FIRST AMERICAN EDITION, PRESENTATION COPY, OF POEMS, INSCRIBED IN THE YEAR OF PUBLICATION BY EMERSON TO THE ADOPTED DAUGHTER OF ONE OF HIS CLOSEST FRIENDS, HIS LONGTIME CORRESPONDENT ABBY L. ADAMS
EMERSON, Ralph Waldo. Poems. Boston: James Munroe, 1847. Octavo, contemporary three-quarter brown morocco, raised bands. Housed in a custom clamshell box. $16,000.
First American edition, second issue, presentation copy, of Emerson's first collection of poems, inscribed in the year of publication to the adopted daughter of Abel Adams, one of Emerson's closest friends and most trusted advisors: "Abby L. Adams from R.W.C. 25 Dec. 1846."
Emerson's poetry was extremely influential in the development of American poetry and "inspired innumerable others, from Walt Whitman to Robert Frost" (Phillips, The Hand of the Poet, 58). According to Myerson there were three indistinguishable printings of this first edition; there were also two issues. The present copy is the second issue, with collation not including [i-viii]. The first English edition preceded the first American edition by a few weeks. Bound without half title or publisher's catalogue. Myerson A18.2.a. BAL 5211. This copy is inscribed to Abby L. Adams, the adopted daughter of Abel Adams, one of Emerson's closest friends. Emerson began a written correspondence with Abby during her childhood and continued until Emerson's death. The Adams family—and particularly its patriarch, Abel Adams—was uniquely important to Emerson. "At the time of his first marriage and during the few years of his ministry in Boston, Mr. Emerson and his young wife found a home in Chardon Street with his parishioner, Mr. Abel Adams, a merchant of integrity and success. All through his life Mr. Adams was a valued and helpful friend and adviser" (Rusk, The Letters of Ralph Waldo Emerson, 93, note 1). Not only was Adams Emerson's financial adviser for many years, but when he steered Emerson towards a bad investment in railroad stock, he assumed the college expenses of Emerson's son. He also included the Emerson family in his will. After Adams' death, Emerson wrote that Adams was: "[o]ne of the best of my friends, whose hospitable house was always open to me by day or night for so many years… I had given him, first and last, a good deal of trouble, in his counsels & anxieties about my different pieces of property which he looked after… We cannot love him better than we did, but it is certain that in this house, when the ear hearth of him then it shall bless him." Ex-libris Faulkner Hospital.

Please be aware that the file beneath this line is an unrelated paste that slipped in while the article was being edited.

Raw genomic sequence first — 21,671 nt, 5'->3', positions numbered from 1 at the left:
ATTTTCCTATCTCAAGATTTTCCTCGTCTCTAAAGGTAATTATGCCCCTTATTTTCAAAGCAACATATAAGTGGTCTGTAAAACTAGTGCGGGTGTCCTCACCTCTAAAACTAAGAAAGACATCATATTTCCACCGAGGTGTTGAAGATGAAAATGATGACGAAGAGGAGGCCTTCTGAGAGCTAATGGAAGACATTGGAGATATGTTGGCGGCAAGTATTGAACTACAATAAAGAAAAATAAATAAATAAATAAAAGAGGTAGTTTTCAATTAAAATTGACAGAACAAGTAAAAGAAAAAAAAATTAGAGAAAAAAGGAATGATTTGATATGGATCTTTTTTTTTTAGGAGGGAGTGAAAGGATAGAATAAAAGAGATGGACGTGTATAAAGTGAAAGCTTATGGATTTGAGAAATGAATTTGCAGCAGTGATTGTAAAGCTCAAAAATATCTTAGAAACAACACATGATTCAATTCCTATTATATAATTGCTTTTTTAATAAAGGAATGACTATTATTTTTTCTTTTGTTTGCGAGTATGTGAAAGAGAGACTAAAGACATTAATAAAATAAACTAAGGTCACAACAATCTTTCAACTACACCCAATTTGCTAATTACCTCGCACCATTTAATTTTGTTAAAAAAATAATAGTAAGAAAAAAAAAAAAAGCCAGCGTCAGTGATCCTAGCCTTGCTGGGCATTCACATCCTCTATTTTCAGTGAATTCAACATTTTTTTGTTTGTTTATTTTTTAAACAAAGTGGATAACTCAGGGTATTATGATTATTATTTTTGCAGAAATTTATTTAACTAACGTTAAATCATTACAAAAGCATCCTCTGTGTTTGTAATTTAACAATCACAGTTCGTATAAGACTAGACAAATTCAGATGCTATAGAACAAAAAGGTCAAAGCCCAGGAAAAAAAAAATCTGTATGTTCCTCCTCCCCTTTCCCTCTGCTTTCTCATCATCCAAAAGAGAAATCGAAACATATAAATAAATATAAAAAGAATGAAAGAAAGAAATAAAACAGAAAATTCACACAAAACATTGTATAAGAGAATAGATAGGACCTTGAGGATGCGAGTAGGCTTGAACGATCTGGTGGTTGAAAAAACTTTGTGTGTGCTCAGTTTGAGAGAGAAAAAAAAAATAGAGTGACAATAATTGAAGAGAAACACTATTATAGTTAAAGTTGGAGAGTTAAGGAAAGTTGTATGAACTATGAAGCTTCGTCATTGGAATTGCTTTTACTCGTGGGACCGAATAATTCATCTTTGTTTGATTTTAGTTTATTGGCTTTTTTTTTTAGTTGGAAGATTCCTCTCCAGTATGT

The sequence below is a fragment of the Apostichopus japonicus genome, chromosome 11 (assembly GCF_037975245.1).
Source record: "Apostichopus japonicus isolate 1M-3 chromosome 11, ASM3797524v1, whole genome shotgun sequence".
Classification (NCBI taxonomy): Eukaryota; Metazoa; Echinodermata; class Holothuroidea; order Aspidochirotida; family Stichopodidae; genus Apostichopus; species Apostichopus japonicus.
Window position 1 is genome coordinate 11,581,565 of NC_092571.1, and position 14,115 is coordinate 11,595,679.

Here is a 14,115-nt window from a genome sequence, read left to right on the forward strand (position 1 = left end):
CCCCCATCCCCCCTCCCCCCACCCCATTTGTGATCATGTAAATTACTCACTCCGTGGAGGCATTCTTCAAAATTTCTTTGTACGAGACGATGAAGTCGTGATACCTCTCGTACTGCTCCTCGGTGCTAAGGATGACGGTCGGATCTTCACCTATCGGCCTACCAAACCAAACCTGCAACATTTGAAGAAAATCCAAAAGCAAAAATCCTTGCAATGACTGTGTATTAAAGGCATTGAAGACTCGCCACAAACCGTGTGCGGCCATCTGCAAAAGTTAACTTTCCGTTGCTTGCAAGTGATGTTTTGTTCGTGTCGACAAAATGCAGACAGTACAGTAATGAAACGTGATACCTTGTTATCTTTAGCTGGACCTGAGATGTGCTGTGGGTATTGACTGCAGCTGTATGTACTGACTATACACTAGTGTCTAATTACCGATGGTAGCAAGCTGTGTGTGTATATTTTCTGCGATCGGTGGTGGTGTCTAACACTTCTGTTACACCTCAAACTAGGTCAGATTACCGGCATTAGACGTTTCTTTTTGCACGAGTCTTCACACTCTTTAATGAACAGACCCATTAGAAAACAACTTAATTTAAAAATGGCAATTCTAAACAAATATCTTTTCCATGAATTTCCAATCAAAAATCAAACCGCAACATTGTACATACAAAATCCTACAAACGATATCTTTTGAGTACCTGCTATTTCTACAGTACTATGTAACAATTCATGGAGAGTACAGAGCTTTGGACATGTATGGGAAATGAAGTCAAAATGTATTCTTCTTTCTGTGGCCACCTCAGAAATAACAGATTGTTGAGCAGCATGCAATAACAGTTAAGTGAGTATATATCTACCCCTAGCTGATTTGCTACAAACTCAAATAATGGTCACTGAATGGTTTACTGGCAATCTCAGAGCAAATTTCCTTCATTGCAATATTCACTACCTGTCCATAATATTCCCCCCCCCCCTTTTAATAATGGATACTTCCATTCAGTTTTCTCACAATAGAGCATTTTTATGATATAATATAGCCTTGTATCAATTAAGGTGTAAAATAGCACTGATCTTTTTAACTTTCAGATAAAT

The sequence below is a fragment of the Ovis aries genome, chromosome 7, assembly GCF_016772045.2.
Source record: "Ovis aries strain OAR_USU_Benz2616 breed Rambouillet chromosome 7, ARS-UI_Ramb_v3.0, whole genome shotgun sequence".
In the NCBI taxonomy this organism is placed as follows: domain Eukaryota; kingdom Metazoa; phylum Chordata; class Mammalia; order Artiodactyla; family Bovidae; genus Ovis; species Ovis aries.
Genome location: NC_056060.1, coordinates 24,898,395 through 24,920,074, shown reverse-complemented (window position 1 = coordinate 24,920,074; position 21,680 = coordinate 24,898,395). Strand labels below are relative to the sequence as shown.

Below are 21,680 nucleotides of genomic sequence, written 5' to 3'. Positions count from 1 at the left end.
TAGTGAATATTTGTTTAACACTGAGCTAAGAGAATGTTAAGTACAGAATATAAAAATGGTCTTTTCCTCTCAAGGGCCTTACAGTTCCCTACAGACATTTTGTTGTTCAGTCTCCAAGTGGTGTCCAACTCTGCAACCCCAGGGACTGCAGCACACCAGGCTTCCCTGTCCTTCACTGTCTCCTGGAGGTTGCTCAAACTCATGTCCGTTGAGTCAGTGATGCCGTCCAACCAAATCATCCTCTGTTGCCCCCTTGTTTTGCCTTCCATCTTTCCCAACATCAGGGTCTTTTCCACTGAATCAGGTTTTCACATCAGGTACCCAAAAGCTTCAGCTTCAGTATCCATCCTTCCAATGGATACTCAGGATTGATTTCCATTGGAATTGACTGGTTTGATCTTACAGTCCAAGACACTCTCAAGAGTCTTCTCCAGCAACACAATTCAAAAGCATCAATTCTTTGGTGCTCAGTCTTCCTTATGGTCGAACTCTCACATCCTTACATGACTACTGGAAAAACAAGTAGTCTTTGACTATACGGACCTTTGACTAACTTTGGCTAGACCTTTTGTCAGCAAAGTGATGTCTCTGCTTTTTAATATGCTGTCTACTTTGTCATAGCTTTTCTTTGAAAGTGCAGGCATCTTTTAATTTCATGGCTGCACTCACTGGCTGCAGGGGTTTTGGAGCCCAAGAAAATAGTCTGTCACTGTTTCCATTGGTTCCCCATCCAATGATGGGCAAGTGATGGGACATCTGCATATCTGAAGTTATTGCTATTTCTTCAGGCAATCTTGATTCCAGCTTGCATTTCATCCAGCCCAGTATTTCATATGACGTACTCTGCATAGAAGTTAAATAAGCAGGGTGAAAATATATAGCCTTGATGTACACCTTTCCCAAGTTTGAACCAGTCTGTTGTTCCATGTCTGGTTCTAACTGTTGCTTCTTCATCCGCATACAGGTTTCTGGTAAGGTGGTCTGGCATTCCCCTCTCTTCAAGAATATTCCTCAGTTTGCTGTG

Front inner paper hinge split, interior generally quite clean, wear and toning to extremities of binding. An extremely good copy.